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Nevada-Fisher partnership doesn’t makes sense, would end disastrously – The Nevada Independent


The Oakland A’s frantic last-minute dash for stadium cash is approaching a climax. The A’s and Nevada lawmakers reached an agreement to funnel $380 million to the heir of the Gap fortune and team owner, John Fisher, to build the smallest ballpark in baseball for a team he’s driven into the ground.

This is a deal that makes sense for nobody and will end disastrously for everybody.

Take it from a lifelong Oakland A’s fan, this is not a team owner Las Vegans should trust, let alone offer residency on the Strip. If the fact that Fisher will not own the stadium nor own the land is not a dead giveaway that he is hesitant to invest in this team, his stewardship of the franchise should quell any doubts.

For years, observers blamed relocation rumors on Oakland fans. Accepted is the flawed argument that the A’s are a “small market team” without the resources to re-sign its star players or lure marquee free agents. Under the leadership of the Haas family, the A’s fielded competitive teams, including three straight World Series appearances and the 1989 title, placing third in league attendance that year.

When Fisher, with managing partner Lew Wolff, purchased the team for $180 million in 2005, they constituted the third richest ownership group in all of baseball. Yet despite that tremendous wealth, the A’s never re-signed a player to a long-term contract in the past 18 years. Not one. In fact, the A’s remain one of only three franchises to have never signed a player to a $100 million contract. Ever. Instead, fan favorite star players in Oakland would be regularly shipped out for cheaper prospects or allowed to walk in free agency.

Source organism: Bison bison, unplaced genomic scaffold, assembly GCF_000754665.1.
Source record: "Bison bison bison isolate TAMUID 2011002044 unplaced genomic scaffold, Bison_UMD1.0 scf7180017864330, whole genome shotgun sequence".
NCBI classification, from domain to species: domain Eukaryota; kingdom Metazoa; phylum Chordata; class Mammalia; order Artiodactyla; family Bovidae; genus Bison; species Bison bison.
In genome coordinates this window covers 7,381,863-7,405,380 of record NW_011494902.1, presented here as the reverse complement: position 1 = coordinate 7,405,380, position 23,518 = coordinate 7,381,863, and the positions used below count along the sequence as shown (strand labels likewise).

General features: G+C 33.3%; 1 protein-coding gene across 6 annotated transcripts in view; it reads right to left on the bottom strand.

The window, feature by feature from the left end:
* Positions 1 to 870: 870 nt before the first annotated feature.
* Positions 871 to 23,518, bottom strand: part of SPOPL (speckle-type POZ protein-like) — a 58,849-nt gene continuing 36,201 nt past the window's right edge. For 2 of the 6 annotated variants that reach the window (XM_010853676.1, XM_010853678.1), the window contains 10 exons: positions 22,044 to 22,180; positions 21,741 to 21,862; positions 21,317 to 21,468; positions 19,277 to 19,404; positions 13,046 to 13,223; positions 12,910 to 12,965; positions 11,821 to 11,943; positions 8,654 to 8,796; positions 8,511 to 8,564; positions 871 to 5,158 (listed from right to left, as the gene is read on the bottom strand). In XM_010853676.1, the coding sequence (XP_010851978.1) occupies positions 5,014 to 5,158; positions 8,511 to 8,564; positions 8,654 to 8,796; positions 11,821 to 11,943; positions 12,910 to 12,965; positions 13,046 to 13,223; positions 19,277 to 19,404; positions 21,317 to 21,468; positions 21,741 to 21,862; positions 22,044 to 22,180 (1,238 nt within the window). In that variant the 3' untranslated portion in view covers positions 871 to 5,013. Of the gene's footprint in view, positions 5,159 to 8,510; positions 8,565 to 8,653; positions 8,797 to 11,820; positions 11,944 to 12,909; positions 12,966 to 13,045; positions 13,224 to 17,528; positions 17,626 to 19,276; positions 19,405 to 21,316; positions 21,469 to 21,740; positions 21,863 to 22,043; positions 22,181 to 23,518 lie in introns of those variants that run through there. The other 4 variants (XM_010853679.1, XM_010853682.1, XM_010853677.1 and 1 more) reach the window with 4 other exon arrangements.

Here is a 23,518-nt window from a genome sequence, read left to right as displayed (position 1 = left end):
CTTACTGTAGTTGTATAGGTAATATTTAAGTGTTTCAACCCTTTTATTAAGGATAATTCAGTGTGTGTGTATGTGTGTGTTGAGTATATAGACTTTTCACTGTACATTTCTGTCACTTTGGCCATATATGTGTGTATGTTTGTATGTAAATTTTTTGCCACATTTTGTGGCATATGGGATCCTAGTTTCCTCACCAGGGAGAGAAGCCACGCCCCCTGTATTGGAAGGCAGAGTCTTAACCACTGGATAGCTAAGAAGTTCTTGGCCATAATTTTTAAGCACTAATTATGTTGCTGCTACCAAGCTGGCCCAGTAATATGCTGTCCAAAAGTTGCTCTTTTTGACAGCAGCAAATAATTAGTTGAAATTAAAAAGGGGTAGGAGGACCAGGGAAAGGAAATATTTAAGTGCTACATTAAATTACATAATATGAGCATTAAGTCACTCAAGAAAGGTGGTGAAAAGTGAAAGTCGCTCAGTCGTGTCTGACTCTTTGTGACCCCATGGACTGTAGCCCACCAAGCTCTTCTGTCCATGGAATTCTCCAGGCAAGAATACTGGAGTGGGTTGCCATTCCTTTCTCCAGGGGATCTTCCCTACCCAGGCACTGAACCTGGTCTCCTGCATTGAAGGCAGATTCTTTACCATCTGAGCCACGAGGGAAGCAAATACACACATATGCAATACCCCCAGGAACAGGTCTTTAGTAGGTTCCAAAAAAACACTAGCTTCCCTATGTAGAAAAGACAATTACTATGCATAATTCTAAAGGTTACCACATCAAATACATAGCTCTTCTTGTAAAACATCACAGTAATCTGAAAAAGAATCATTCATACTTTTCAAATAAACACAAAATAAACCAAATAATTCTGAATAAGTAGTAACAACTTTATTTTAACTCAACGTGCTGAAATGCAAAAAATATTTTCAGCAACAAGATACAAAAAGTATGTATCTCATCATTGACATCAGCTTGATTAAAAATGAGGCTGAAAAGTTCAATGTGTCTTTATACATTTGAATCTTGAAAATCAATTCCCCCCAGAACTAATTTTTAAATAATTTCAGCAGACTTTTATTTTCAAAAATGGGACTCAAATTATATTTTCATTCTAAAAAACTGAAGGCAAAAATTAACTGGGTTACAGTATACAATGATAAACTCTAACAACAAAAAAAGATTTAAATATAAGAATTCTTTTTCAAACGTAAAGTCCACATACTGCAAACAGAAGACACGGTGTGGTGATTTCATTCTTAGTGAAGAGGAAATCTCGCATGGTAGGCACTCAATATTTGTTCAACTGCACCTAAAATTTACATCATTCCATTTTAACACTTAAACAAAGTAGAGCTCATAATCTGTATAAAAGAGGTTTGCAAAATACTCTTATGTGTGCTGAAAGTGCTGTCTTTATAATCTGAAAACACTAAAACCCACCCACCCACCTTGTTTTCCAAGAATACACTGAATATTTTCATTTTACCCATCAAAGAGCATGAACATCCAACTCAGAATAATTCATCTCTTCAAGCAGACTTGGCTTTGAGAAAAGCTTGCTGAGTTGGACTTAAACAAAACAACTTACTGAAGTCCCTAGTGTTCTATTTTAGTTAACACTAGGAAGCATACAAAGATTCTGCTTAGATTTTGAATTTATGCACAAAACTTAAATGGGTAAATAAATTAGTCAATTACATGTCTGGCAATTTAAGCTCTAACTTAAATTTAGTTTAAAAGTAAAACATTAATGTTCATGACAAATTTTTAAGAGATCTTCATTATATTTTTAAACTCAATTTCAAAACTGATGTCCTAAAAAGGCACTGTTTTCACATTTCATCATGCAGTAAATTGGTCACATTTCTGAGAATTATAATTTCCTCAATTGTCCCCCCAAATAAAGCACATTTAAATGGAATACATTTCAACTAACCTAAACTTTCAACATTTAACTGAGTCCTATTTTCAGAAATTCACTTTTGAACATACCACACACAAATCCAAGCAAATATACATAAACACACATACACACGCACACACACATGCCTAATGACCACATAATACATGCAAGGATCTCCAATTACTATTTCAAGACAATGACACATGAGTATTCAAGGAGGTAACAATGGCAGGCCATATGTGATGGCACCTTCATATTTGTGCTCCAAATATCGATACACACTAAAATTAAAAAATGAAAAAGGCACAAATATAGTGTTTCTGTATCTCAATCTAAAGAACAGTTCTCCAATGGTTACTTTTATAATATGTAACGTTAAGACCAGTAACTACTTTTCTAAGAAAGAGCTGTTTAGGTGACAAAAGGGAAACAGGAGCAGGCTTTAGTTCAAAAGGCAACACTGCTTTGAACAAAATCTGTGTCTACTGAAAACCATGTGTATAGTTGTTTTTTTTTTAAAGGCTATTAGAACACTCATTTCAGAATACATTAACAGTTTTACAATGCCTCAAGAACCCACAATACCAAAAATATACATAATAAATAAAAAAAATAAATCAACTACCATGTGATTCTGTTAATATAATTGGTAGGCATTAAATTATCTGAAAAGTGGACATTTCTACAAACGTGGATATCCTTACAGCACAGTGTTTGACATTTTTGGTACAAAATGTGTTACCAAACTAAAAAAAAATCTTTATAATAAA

Payroll under Fisher, with a couple of exceptions, regularly sits between 26th and 30th in the league. This season, the A’s are more than $100 million below the league average.

That’s not a team owner who is trying to win. Former A’s stars Matt Chapman and Chris Bassitt both agree. Team ownership didn’t share the same goal as them. They wanted to win. Fisher did not.

A’s team president Dave Kaval tried to sell Oakland on claims that a new ballpark would facilitate a better on-field product and greater attendance. This is simply not true and we know it is not true because there’s another sports franchise owned by Fisher and fronted by Kaval that made the same bogus claims eight years ago.

In 2015, Fisher’s San Jose Earthquakes secured a new Major League Soccer stadium. Since it opened, Earthquakes payroll ranks middle of the pack or worse and their best year they finished 12th overall without a single winning season. Their attendance is frequently below the league average or considerably worse.

This is what Las Vegas can expect when Fisher’s A’s plant their roots in a rented ballpark.

Let’s start with the seemingly haphazard approach the A’s have undertaken in Nevada: “Binding agreements” that aren’t so binding. No traffic studies. Promoting a poll that was outdated before it was even released. Renderings depicting a ballpark much larger than 9 acres. Yet they are days away from securing $380 million in public financing without a ballpark site selected.

MLB Commissioner Rob Manfred, while suggesting a relocation vote could come as soon as next month, admitted that Fisher hasn’t even started the studies on potential fan interest and corporate sponsorships — required steps as part of the baseball’s internal relocation process.

Everybody seems to be in such a hurry. But, rest assured, taxpayers, it will work out swell for you. Honest.

To sell lawmakers on public financing, the A’s claims of 2.5 million attendance is so absurdly overly optimistic that it strains credulity. In a 30,000-seat capacity ballpark, it would require the dead last A’s to sell out 83 games a year. (There are only 81 home games in a season.)